“The goal is to predict the safe concentration throughout the brain and effective dosage to the targeted area,” he says. “This will be used to develop the drug as well as become the protocol for safely administering the treatment. There is no alternative way to ensure the safety of these drugs.”

The Patient and the Digital Twin

According to Mr. Singh, a digital twin can enable a more accurate prediction of the outcome of prescription drugs combined with lifestyle choices by running tests in silico using machine learning and scenario models combined with vast amounts of data to power the analysis. This would allow an understanding of the downstream health implications of choices patients make now and project the outcomes into the future.

“For example, will an extra hour of daily sleep reduce a patient’s potential to get diabetes?” Mr. Singh asks. “Will an exercise regimen combined with a prescription statin effectively reduce the potential for early organ failure?”

While it’s early days, Mr. Singh says digital twins are being used to determine potential side effects and potential outcomes across a larger population or cohort of patients.

“Recognizing that the great potential of a biologic is when it is used at precisely the right time in the progression of a patient’s disease-state lifecycle, pharma companies are building digital twin representatives of patient archetypes to better understand its application and timing options,” he says.

Dr. Rostami says Certara’s Virtual Twin was born out of the revolution of model-informed drug development (MIDD), which is now being leveraged to some extent in more than 90% of all novel drug development.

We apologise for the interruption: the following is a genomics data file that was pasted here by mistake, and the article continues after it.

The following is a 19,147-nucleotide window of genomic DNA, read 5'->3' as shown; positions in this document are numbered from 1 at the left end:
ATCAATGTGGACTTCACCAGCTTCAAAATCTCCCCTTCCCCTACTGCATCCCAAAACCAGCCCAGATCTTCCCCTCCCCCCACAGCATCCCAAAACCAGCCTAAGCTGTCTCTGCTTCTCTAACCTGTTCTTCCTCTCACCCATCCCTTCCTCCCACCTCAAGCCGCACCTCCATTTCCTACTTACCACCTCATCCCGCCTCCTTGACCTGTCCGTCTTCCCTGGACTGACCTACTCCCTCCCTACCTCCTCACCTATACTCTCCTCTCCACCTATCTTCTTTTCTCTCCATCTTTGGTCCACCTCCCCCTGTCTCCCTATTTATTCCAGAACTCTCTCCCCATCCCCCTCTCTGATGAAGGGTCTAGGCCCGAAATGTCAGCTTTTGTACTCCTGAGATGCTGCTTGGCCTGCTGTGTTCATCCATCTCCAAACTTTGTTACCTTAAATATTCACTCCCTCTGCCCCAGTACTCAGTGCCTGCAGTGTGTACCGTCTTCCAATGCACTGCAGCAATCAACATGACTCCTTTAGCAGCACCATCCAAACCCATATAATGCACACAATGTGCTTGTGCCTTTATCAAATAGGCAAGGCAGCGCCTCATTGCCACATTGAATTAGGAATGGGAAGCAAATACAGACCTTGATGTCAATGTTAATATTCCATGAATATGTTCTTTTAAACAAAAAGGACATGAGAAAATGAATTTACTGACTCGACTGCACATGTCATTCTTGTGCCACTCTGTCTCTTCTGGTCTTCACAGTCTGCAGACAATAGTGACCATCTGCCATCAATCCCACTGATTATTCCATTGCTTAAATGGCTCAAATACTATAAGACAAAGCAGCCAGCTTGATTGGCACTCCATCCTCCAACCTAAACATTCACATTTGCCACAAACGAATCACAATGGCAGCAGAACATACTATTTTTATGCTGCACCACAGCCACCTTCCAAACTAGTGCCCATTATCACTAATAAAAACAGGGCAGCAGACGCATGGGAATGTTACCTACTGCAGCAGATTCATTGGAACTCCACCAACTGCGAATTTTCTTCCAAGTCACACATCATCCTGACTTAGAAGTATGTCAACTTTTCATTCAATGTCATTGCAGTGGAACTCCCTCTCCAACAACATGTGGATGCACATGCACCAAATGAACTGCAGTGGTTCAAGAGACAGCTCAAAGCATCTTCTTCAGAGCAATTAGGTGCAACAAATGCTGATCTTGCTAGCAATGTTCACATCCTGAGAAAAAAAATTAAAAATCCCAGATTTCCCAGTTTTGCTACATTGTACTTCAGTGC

“This revolution has enabled the industry to progress from providing a one-size-fits-all dosing approach to a paradigm of stratifying patients into bands with similar genetic, environmental, and physiological factors to provide more precise dosing guidance in the drug label,” he says.

By way of example, Certara’s Simcyp Simulator was used to create virtual twins of prospective patients to predict olanzapine exposure, an antipsychotic drug.

The study began by validating the olanzapine physiologically based pharmacokinetics (PBPK) model against PK studies and data from therapeutic drug monitoring, Dr. Rostami explains.

Researchers then used the Simcyp Simulator healthy volunteer population file to create virtual twins of 14 patients. A single-dose clinical study was conducted in these patients, with the olanzapine systemic exposure accurately predicted by the virtual twins.

“This means that mental health patients who may have very low exposure to olanzapine can be identified before starting treatment, and the dose increased to a suitable level or another drug is prescribed,” he says. “This virtual twin approach is now being applied for other drugs with dosing problems all over the world, including anti-infectives, anti-coagulants, and anti-cancer medications.”